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Prepare, react, review: 10 top tips for dawn raids by competition authorities Are you prepared?


It’s the situation every General Counsel dreads: 9:00am on Monday morning and there’s a call from reception: “Officials from the competition authority are here and want to inspect our offices. What shall I do?”

As antitrust enforcement continues to increase across Asia, dawn raids are becoming common. Hong Kong’s Competition Commission conducted several in its first year of enforcement, for example.
Don’t be caught out – our ten top tips for dawn raids are below.

Before the raid – prepare

Tip 1: Put in place guidelines, procedures and training programmes.

Dawn raid guidelines (tailored by jurisdiction) will help key staff understand what a dawn raid involves, and what their respective roles, rights and obligations are during a raid.

Conduct regular training. Employees should be made aware that authorities may request access to any of their documents or communications, including messages stored on handheld devices or communications on social media platforms.

Tip 2: Establish a response team.

Your dawn raid team should comprise legal counsel (internal and external), senior executives, and employees from IT and communications.

Ensure the response team can coordinate the dawn raid across multiple sites and jurisdictions. Every team member must understand their role in the event of a raid.

Tip 3: Know your IT systems and data policies.

Understand how your IT systems and servers operate. For example, can your IT systems facilitate quick responses to large data requests from officials?

Understand where your data is held (which may be tricky with ‘cloud’ storage) so you can assess which data protection laws apply.

Put in place appropriate data retention guidance and be ready to implement automatic document preservation protocols quickly in a raid - or you risk being perceived as having tampered with evidence which can result in personal liability in some jurisdictions. 

Tip 4: Protect legally privileged documents. 

Legally privileged documents should be clearly labelled and, if possible, stored separately. Note that legal privilege does not exist in some jurisdictions.

During the raid – react

Keep calm and follow your agreed procedures. Your response team will coordinate the company’s response to the dawn raid, providing guidance and assistance to staff involved in the inspection.

Tip 5: Check officials’ identity and authorisation. 

If possible, make copies or take note of identity cards and any authorisation warrant. These should be passed to the response team.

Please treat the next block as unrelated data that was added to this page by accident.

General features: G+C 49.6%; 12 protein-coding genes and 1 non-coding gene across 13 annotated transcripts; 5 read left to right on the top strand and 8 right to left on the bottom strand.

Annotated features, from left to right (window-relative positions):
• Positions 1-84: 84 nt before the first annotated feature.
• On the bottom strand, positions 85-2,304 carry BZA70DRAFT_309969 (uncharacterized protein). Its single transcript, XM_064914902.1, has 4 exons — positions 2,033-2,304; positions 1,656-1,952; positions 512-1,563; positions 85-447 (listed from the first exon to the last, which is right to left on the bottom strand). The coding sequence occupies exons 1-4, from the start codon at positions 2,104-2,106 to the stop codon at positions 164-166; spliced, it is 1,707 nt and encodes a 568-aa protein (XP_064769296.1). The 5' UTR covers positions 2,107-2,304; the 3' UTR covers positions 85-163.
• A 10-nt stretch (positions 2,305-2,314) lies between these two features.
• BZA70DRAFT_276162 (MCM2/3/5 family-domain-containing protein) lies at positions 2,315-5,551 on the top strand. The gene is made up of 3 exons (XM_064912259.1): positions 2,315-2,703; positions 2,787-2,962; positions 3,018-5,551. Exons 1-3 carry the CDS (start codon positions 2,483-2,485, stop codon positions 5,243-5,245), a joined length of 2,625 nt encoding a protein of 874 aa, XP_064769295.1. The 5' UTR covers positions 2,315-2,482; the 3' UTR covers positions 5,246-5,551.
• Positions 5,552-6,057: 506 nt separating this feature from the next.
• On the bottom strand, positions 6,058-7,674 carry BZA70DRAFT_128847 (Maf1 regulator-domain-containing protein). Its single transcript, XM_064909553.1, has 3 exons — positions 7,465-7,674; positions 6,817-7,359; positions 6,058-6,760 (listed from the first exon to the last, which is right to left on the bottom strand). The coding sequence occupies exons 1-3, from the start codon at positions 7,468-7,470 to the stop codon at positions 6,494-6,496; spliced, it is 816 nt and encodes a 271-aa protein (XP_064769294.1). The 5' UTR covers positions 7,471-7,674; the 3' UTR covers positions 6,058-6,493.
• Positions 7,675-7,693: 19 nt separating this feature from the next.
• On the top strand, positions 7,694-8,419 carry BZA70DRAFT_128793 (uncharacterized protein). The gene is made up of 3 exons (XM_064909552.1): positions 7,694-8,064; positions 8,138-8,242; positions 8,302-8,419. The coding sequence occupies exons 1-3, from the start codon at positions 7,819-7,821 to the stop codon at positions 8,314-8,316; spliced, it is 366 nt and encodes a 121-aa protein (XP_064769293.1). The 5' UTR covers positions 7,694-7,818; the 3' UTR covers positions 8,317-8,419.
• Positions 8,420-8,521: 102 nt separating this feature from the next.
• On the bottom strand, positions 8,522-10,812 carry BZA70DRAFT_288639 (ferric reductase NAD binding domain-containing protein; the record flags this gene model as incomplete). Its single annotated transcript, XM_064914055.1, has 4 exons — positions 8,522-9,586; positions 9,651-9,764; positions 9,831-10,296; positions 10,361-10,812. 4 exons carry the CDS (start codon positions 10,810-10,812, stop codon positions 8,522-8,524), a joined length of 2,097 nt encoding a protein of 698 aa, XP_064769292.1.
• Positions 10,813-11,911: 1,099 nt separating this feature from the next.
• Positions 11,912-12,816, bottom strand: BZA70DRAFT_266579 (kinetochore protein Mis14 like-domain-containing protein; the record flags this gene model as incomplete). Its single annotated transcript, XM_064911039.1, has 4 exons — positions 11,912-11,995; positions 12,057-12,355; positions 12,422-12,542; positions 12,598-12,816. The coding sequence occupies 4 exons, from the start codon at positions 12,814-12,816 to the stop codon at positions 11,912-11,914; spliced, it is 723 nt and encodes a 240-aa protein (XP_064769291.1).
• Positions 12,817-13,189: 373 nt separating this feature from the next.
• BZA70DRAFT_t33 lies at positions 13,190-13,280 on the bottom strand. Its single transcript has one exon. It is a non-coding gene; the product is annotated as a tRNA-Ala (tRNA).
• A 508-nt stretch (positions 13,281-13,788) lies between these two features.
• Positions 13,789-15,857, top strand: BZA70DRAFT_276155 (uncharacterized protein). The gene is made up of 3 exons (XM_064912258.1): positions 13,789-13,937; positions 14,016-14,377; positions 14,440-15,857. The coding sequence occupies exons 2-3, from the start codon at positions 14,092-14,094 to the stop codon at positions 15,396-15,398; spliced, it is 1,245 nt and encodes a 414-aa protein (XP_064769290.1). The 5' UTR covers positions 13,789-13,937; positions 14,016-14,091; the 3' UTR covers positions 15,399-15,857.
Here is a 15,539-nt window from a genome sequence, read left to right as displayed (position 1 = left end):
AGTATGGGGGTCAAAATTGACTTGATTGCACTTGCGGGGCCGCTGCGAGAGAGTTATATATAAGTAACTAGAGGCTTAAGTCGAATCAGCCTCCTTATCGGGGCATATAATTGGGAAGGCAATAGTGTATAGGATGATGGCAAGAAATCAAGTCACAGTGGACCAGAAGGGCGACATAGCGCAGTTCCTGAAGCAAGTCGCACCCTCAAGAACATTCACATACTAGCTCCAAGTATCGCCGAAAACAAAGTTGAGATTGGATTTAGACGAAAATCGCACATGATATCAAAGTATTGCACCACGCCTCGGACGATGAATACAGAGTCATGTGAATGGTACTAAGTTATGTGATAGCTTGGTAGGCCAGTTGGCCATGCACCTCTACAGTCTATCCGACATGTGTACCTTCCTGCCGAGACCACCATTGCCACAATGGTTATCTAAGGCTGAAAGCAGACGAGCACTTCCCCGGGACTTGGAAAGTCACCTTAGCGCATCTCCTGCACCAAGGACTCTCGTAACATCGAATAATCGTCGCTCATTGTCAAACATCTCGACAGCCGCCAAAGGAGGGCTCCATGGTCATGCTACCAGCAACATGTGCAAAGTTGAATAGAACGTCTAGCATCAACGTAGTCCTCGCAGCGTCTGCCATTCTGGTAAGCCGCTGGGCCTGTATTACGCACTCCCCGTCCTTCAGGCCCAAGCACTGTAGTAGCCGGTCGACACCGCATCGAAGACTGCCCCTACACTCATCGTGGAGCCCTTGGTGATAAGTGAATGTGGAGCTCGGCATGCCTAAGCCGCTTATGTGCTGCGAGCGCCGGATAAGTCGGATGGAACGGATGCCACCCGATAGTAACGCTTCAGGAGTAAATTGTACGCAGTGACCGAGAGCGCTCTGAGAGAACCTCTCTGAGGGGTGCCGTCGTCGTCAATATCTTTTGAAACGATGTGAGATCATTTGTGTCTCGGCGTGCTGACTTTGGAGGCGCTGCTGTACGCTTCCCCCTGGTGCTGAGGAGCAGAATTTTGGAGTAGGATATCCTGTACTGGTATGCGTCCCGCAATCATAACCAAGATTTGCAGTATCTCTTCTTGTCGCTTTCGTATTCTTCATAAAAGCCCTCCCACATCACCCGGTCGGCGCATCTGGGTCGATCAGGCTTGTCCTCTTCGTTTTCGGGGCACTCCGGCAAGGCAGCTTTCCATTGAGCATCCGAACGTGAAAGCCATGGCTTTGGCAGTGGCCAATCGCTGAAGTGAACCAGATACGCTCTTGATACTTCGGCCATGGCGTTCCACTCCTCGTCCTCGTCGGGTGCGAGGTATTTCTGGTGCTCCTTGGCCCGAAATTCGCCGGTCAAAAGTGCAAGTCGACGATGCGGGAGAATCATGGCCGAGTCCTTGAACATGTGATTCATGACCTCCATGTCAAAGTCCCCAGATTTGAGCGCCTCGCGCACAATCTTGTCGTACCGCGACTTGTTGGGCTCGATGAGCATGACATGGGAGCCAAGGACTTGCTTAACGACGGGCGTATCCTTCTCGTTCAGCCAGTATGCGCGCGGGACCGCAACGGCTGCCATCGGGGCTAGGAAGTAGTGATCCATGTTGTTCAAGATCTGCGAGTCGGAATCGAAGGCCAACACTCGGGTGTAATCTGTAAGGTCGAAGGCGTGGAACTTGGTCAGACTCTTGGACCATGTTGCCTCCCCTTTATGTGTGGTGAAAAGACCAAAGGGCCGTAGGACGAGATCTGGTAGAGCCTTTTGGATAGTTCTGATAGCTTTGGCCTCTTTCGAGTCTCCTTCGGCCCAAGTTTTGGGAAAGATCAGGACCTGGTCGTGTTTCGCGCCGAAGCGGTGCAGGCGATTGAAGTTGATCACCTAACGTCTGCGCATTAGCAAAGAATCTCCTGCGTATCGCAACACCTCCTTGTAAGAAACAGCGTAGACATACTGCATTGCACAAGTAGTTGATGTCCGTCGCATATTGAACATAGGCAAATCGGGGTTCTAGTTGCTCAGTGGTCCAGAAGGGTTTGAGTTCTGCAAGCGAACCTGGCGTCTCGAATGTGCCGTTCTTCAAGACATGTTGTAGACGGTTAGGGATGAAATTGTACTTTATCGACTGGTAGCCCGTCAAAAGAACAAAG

Tip 6: Alert the response team, including external counsel. 

Ask officials to wait for external counsel before starting their inspection. If they refuse, ask them to at least wait to question employees, inspect offices likely to contain legally privileged information, or start copying or removing documents.

Tip 7: Co-operate at all times.

Staff must usually cooperate with the officials at all times – failure to do so is a criminal offence in many jurisdictions. 

Tip 8: Shadow officials throughout the inspection if permitted. If you are prevented or restricted, voice your concern and try to persuade the officials to allow shadowing. 

Shadowing will usually be performed by external counsel (or response team members if the officials start the inspection before external counsel arrive).

The shadow should take contemporary notes of the inspection, (politely) stop the officials looking at legally privileged information if possible and refer any disputes to the response team lead.

Tip 9: Prepare a communications plan. 

Draft an email ready to be sent to relevant employees. Among other instructions you will want to inform them of the inspection, advise them not to destroy documents or otherwise obstruct the inspection, not to communicate details of the inspection to anyone (internally or externally) and to contact the response team with any questions.

Consider whether your company needs to notify any other regulators or other stakeholders of the inspection. Is a public statement necessary? Be prepared for questions from the press.

Consider who internally needs to know about the inspection (company directors, parent company etc). Establish an ongoing communications plan.

Immediately after the raid – review

Tip 10: Conduct your own internal investigation and consider next steps.

Conduct a thorough internal investigation to identify potential competition breaches.

Consider whether to apply for leniency in any affected jurisdictions to try to secure a fine reduction or full amnesty. Remember that you may be in a race – generally only the first few applicants benefit!

Follow up with the competition authority, for instance in relation to any documents held under seal (perhaps because they may be legally privileged), to complete any unfinished searches of electronic materials, or to raise any procedural concerns you have about the inspection.